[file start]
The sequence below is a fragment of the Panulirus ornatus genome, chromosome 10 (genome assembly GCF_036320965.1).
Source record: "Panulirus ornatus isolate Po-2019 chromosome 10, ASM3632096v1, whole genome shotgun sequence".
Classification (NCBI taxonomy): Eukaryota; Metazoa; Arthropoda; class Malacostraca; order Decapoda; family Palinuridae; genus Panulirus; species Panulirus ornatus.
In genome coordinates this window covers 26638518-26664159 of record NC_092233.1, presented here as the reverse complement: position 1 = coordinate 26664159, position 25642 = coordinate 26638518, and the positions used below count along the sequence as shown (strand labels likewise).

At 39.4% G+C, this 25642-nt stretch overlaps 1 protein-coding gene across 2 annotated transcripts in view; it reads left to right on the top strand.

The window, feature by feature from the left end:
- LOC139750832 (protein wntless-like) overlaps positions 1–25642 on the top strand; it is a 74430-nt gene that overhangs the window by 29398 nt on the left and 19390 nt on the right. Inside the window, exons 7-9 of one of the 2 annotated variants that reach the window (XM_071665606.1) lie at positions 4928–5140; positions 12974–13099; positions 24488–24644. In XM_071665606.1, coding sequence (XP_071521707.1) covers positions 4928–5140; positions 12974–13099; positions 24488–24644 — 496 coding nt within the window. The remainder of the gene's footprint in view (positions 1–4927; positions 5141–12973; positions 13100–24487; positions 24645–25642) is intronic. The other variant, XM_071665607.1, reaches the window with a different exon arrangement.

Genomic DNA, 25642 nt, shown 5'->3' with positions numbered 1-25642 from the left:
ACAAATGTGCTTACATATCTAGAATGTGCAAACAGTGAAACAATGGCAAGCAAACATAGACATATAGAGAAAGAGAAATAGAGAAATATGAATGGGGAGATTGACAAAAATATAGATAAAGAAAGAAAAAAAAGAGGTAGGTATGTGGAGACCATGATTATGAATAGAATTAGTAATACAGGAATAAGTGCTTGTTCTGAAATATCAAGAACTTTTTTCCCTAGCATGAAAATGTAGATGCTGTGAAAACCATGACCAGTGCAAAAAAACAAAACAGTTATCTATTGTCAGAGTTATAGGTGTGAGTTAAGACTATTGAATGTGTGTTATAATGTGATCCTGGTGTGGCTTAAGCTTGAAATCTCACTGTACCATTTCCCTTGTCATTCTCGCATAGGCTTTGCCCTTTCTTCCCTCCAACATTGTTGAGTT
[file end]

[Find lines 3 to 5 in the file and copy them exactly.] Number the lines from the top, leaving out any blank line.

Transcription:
Classification (NCBI taxonomy): Eukaryota; Metazoa; Arthropoda; class Malacostraca; order Decapoda; family Palinuridae; genus Panulirus; species Panulirus ornatus.
In genome coordinates this window covers 26638518-26664159 of record NC_092233.1, presented here as the reverse complement: position 1 = coordinate 26664159, position 25642 = coordinate 26638518, and the positions used below count along the sequence as shown (strand labels likewise).

At 39.4% G+C, this 25642-nt stretch overlaps 1 protein-coding gene across 2 annotated transcripts in view; it reads left to right on the top strand.